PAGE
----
Aetna: CDHC Lowers Costs, Improves Care

Aetna compared six years of experience for 2.2 million Aetna members in traditional coverage and 400,000 in a HealthFund CDH plan. Its press release says:

The results show that Aetna HealthFund members are seeking increased levels of chronic and preventive care, using generic drugs more often and accessing online tools and information at higher rates than PPO members, while experiencing lower annualized medical cost increases. Importantly, this year's results also show that Aetna HealthFund members had lower emergency room use than PPO members, suggesting that members are becoming better informed about where to access health care.

It also found:

  • For full replacement HRA and HSA plans, employers saved $21 million per 10,000 members over the five year period.
  • For employers who offer Aetna HealthFund plans as an option, they experienced savings of $7 million per 10,000 members over the five year period.
  • For employers who offer Aetna HealthFund plans as an option and implemented the strategies that Aetna identified as best-in-class, they achieved savings of $23 million per 10,000 members over the five year period

On all measures of consumer behavior HealthFund enrollees meet or exceed that of traditional enrollees, but also had 10% lower utilization of primary care physicians and 15% lower use of specialists, and seek preventive care and use consumer tools and information at a greater rate than PPO members.

Comments (6)

Trackback URL | Comments RSS Feed

  1. Ron Greiner says:

    $7 million dollar savings per 10,000 insureds over 5 years is very low savings with HSA coverage. That’s only $140 a year savings per insured. The average cost for employer based health insurance is $400 a year for single coverage. HSA insurance for a 30-year-old male is only $60 a month in most states. The average savings should be more like $2,000 a year per employee, [plus] the tax savings because their is no payroll tax on employer HSA deposits. $2,000 X 10,000 employees = $20,000,000 per year or $100,000,000 over 5 years.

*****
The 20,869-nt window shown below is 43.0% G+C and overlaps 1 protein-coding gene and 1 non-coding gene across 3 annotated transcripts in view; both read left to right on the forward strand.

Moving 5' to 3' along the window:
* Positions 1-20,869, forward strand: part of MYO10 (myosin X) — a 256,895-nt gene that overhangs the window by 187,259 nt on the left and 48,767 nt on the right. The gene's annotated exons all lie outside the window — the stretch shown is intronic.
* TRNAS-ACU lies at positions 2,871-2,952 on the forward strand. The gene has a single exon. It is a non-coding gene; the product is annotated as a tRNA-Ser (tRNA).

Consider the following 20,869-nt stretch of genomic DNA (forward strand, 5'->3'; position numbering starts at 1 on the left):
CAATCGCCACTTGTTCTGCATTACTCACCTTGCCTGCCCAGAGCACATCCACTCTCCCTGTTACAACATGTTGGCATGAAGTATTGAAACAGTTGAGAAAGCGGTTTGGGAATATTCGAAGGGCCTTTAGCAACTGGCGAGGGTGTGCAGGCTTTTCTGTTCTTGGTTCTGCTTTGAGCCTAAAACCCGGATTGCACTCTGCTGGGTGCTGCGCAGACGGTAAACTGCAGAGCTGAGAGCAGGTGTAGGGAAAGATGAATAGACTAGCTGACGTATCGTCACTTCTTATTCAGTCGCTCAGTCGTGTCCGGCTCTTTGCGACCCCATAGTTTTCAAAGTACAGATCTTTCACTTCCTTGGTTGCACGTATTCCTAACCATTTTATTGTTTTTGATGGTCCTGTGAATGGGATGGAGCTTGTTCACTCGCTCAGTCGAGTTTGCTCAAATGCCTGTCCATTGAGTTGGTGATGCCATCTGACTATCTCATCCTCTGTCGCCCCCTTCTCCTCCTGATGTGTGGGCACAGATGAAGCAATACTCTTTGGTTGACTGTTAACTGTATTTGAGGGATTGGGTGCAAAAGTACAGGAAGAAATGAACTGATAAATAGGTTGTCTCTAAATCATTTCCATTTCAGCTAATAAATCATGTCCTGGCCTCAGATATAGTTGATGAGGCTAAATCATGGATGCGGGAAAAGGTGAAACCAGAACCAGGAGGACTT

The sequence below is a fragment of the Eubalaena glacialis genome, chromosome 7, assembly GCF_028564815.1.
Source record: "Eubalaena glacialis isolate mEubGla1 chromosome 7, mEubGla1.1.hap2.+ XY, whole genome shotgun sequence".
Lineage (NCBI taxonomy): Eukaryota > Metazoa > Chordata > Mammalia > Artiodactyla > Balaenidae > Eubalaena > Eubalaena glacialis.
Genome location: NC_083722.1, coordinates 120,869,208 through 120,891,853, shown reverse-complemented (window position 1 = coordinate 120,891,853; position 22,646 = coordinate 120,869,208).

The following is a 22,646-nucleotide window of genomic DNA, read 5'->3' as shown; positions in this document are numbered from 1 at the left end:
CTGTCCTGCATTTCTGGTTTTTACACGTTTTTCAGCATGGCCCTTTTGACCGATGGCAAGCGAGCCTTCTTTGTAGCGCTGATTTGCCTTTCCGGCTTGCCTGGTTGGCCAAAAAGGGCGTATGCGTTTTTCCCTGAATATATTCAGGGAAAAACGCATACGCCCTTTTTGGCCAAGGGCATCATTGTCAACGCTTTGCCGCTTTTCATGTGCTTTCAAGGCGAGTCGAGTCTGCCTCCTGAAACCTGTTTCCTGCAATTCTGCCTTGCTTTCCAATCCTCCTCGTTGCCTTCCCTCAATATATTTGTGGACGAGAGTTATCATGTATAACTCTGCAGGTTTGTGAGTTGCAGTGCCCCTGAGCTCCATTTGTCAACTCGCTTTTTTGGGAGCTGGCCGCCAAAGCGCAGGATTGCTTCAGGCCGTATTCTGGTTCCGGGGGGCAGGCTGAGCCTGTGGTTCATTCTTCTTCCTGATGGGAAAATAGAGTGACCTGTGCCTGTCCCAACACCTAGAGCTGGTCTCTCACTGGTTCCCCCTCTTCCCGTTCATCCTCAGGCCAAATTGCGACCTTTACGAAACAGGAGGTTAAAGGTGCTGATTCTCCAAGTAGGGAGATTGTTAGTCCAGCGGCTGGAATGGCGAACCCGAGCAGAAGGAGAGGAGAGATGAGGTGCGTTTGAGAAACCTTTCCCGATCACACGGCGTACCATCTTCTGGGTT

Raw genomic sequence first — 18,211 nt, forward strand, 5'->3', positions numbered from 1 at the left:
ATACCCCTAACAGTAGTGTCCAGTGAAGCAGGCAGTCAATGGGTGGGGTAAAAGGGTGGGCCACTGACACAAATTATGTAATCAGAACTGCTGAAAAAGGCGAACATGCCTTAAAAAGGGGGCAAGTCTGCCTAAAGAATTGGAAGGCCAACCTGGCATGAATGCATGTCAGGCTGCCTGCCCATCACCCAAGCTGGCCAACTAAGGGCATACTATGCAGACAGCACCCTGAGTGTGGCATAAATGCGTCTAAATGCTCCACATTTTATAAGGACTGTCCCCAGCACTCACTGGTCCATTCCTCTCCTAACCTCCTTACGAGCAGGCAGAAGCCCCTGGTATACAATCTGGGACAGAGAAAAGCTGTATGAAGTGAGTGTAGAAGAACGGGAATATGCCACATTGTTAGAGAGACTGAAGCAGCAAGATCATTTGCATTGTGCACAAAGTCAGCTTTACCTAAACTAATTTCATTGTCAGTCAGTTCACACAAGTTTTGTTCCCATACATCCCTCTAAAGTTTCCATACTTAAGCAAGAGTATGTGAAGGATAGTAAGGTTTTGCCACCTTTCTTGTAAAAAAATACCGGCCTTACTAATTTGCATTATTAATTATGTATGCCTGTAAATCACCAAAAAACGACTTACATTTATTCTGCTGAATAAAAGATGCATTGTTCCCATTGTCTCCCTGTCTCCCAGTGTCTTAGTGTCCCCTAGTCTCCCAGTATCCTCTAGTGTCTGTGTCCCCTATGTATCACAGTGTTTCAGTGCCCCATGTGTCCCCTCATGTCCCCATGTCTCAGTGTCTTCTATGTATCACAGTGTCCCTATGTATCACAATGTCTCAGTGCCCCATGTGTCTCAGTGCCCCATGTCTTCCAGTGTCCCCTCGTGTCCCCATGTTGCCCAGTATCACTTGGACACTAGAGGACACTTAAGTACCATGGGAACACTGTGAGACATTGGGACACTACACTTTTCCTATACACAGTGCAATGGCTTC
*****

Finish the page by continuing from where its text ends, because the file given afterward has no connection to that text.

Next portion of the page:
But that’s the difference between dangerous non-portable employer-based health insurance and the security of low cost portable HSA “individual insurance.” Aetna sure did a good job with their so-called statistics to make HSAs look less attractive than they really are.

  2. Bruce says:

    Very interesting observation, Ron. I don’t think Aetna is even in the individual market.

  3. Ken says:

    That’s enough Aetna bashing. Aetna has been one of the most innovative companies in pushing the limits of consumer driven health care. We owe them a debt of gratitude.

  4. Greg Scandlen says:

    Ron, you misunderstood the bullet. The $7 million savings applied to employers who offered HSAs as an option. So, some large portion of the group was not in HSAs, very likely 75% or so. Yet the WHOLE group still saved money. The savings of the HSA enrollees is spread over the whole group.

  5. Bret says:

    I think Aetna was also helpful in persuading the Treasury to make rulings favorable to HSA expansion.

  6. Stephen C. says:

    Aetna Ceo Ron Williams has been very good on promoting CDHC in Congressional testimony and in public speeches.